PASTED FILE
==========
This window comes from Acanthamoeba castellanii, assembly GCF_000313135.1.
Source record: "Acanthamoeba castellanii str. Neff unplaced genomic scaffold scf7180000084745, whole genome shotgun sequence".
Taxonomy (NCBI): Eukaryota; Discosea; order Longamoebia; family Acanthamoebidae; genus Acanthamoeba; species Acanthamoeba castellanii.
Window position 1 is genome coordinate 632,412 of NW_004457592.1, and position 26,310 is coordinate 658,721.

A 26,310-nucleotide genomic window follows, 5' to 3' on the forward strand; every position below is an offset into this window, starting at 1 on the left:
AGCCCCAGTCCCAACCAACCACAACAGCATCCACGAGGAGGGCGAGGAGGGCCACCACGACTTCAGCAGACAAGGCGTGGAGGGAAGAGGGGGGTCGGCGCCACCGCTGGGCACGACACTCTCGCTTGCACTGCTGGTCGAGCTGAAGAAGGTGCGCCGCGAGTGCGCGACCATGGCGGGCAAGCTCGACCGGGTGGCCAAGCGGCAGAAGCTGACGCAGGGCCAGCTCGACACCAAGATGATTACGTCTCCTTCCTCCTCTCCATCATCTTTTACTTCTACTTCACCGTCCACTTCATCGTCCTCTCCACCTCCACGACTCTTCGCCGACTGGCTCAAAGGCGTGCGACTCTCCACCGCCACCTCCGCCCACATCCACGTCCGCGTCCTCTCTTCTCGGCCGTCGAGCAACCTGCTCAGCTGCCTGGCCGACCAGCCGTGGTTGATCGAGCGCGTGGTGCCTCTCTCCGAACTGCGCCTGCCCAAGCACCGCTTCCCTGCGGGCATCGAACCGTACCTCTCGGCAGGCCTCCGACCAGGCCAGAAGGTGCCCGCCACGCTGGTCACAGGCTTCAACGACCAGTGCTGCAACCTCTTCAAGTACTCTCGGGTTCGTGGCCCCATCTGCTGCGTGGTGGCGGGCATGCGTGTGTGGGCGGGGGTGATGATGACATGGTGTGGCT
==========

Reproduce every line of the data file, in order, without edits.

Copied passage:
This window comes from Acanthamoeba castellanii, assembly GCF_000313135.1.
Source record: "Acanthamoeba castellanii str. Neff unplaced genomic scaffold scf7180000084745, whole genome shotgun sequence".
Taxonomy (NCBI): Eukaryota; Discosea; order Longamoebia; family Acanthamoebidae; genus Acanthamoeba; species Acanthamoeba castellanii.
Window position 1 is genome coordinate 632,412 of NW_004457592.1, and position 26,310 is coordinate 658,721.

A 26,310-nucleotide genomic window follows, 5' to 3' on the forward strand; every position below is an offset into this window, starting at 1 on the left:
AGCCCCAGTCCCAACCAACCACAACAGCATCCACGAGGAGGGCGAGGAGGGCCACCACGACTTCAGCAGACAAGGCGTGGAGGGAAGAGGGGGGTCGGCGCCACCGCTGGGCACGACACTCTCGCTTGCACTGCTGGTCGAGCTGAAGAAGGTGCGCCGCGAGTGCGCGACCATGGCGGGCAAGCTCGACCGGGTGGCCAAGCGGCAGAAGCTGACGCAGGGCCAGCTCGACACCAAGATGATTACGTCTCCTTCCTCCTCTCCATCATCTTTTACTTCTACTTCACCGTCCACTTCATCGTCCTCTCCACCTCCACGACTCTTCGCCGACTGGCTCAAAGGCGTGCGACTCTCCACCGCCACCTCCGCCCACATCCACGTCCGCGTCCTCTCTTCTCGGCCGTCGAGCAACCTGCTCAGCTGCCTGGCCGACCAGCCGTGGTTGATCGAGCGCGTGGTGCCTCTCTCCGAACTGCGCCTGCCCAAGCACCGCTTCCCTGCGGGCATCGAACCGTACCTCTCGGCAGGCCTCCGACCAGGCCAGAAGGTGCCCGCCACGCTGGTCACAGGCTTCAACGACCAGTGCTGCAACCTCTTCAAGTACTCTCGGGTTCGTGGCCCCATCTGCTGCGTGGTGGCGGGCATGCGTGTGTGGGCGGGGGTGATGATGACATGGTGTGGCT